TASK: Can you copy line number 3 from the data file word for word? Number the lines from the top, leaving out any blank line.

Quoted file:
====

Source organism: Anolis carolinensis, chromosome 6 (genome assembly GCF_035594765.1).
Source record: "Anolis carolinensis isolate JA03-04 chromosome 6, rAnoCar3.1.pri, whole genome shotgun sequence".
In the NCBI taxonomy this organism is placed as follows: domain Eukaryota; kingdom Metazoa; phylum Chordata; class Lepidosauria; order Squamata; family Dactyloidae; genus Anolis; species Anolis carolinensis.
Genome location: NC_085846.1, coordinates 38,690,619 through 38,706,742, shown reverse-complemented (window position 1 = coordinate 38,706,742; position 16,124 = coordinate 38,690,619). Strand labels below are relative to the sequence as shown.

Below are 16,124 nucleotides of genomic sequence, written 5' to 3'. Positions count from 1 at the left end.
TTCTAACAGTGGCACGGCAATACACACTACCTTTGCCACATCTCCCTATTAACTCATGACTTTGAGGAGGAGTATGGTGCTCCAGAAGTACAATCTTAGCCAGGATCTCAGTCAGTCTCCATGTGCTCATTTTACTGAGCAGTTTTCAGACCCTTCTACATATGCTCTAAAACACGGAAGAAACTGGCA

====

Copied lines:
In the NCBI taxonomy this organism is placed as follows: domain Eukaryota; kingdom Metazoa; phylum Chordata; class Lepidosauria; order Squamata; family Dactyloidae; genus Anolis; species Anolis carolinensis.